Hansen Pole Buildings has seen a dramatic increase in the number of post frame buildings which utilize either a partial or full second or third floor, or bonus space within attic trusses.
Seemingly the average pole builder, or pole building supplier, has a limit knowledge of what is involved in the proper structural loading of these spaces.
Loads are commonly understood as forces which cause stresses, deformations, or accelerations. These loads are applied to a structure or its components which cause stress or displacement.
Read about floor deflection (deformation) here: https://www.hansenpolebuildings.com/2015/12/wood-floors-deflection-and-vibration/
There are many types of structural loads to be accounted for during the design process. And some – like live loads – present specific challenges which require a deeper understanding to conceptualize.
Live loads include any temporary or transient forces which act on a building or structural element. Typically, they include people, furniture, vehicles, and almost everything else which can be moved throughout a building.
Live loads can be prescribed to any structural element (floors, columns, beams, even roofs) and will ultimately be factored into a calculation of gravity loads.
Uniform live loads are measured as pounds per square foot (psf). The acceptable live load will vary considerably based on the occupancy and expected use of a structure or structural element. For example, the live load for a room in a single family residence will be significantly smaller than the live load for an area of equal size at a movie theatre or sporting event.
To account for the inconsistencies among live loads, the American Society of Civil Engineers (ASCE), Standard 7 prescribes minimum live load requirements for buildings categorized by occupancy or use. In order to secure approval for construction, one must prove they have accounted for these loads in the building’s design and structural plans.
The ASCE’s prescribed minimum load requirements are actually based on the expected maximum load the building will see over its lifetime. As such, design load requirements will exceed the true live load a structure will actually bear.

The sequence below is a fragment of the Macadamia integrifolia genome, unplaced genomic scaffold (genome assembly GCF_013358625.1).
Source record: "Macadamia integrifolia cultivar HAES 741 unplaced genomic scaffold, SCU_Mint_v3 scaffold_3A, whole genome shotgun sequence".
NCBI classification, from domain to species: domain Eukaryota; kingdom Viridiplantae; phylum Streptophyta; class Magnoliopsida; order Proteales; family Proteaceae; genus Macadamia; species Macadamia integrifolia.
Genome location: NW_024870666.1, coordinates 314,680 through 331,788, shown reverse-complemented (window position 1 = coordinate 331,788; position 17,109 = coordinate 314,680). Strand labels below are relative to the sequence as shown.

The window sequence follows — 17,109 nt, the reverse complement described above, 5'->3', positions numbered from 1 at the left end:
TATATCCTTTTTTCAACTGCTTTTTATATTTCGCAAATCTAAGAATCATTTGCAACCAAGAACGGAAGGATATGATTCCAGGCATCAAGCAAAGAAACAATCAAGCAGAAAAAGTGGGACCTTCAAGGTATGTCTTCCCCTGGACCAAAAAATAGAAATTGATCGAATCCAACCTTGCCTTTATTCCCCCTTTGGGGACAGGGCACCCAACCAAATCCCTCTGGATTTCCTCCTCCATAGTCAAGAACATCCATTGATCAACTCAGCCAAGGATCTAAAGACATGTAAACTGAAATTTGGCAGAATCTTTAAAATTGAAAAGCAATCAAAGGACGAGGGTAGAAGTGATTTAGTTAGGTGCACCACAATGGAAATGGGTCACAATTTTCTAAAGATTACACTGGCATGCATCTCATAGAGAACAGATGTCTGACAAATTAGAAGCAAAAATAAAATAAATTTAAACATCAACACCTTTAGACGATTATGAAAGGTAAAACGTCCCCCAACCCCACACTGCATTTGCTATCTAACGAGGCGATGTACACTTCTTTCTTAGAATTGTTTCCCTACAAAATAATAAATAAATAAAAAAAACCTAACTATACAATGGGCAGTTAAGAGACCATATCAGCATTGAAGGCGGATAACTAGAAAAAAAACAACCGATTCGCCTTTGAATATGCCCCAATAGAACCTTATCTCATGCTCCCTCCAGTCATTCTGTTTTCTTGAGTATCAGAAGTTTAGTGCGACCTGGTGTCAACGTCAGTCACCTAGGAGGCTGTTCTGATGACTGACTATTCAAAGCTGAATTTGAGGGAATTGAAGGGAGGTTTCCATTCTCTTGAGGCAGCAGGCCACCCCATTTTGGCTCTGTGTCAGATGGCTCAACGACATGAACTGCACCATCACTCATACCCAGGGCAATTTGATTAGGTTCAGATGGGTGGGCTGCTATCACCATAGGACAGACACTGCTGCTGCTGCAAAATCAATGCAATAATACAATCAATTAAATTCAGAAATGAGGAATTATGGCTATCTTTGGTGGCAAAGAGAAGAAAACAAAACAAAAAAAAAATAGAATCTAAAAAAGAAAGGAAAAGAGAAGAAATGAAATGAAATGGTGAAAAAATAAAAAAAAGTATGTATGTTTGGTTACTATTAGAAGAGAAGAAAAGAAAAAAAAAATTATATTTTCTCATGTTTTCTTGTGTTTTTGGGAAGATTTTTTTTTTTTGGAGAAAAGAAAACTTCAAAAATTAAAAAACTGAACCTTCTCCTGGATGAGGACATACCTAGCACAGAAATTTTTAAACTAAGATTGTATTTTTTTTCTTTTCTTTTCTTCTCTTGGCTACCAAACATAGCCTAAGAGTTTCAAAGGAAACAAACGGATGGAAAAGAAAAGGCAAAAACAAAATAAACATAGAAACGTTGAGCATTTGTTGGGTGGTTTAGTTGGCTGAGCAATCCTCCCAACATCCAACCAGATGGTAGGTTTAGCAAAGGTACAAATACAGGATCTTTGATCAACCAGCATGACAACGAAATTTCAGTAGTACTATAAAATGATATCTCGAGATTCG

To understand this, consider a typical pole building second floor. Often lightly furnished, the majority of the live load imposed upon the structural elements will be attributable to people. In order to reach the upper limit of 40psf live load ASCE prescribes, a space of say 24 foot by 30 foot would have to hold 148 average-sized adult males (per Wikipedia, 194.7 pounds) at once. A more common (and realistic) live load would fall somewhere between 5psf and 10psf, a mere fraction of the prescribed minimum. There are other factors of safety built into the loads and the capacity of structures which provide additional reserve, in case loads are exceeded.
The 2012 IBC (International Building Code) Table 1607.1 gives the minimum uniformly distributed live loads.
10 psf – uninhabitable attics without storage in a residence. Uninhabitable attics without storage are those where the maximum clear height between the joists and rafters is less than 42 inches, or where there are not two or more adjacent trusses with web configurations capable of accommodating an assumed rectangle 42 inches in height by 24 inches in width, or greater, within the plane of the trusses. This live load need not be assumed to act concurrently with any other live load requirements.
20 psf – uninhabitable attics with storage in a residence. Uninhabitable attics with storage are those where the maximum clear height between the joists and rafters is 42 inches or greater, or where there are two or more adjacent trusses with web configurations capable of accommodating an assumed rectangle 42 inches in height by 24 inches in width, or greater, within the plane of the trusses.
The live load need only be applied to those portions of the joists or truss bottom chords where both of the following conditions are met:
The attic area is accessible from an opening not less than 20 inches in width by 30 inches in length that is located where the clear height in the attic is a minimum of 30 inches; and
The slopes of the joists or truss bottom chords are no greater than two units vertical in 12 units horizontal.
The remaining portions of the joists or truss bottom chords shall be designed for a uniformly distributed concurrent live load of not less than 10 psf.
Attic spaces served by stairways other than the pull-down type shall be designed to support the minimum live load specified for habitable attics and sleeping rooms.
30 psf – Habitable attics and sleeping areas in a residence. This would also include bonus rooms in attic or gambrel prefabricated roof trusses.
40 psf – Typical residential spaces, not defined above. Passenger garages
50 psf – Office use.
75 psf – Upper floors of retail stores.
100 psf – Restaurants. First floors of retail stores.
125 psf – Light storage.
Balconies and decks are to be loaded the same as the occupancy served. Where snow loads occur in excess of the design conditions, the structure shall be designed to support the loads due to the increased loads caused by drift buildup or a greater snow design determined by the building official.
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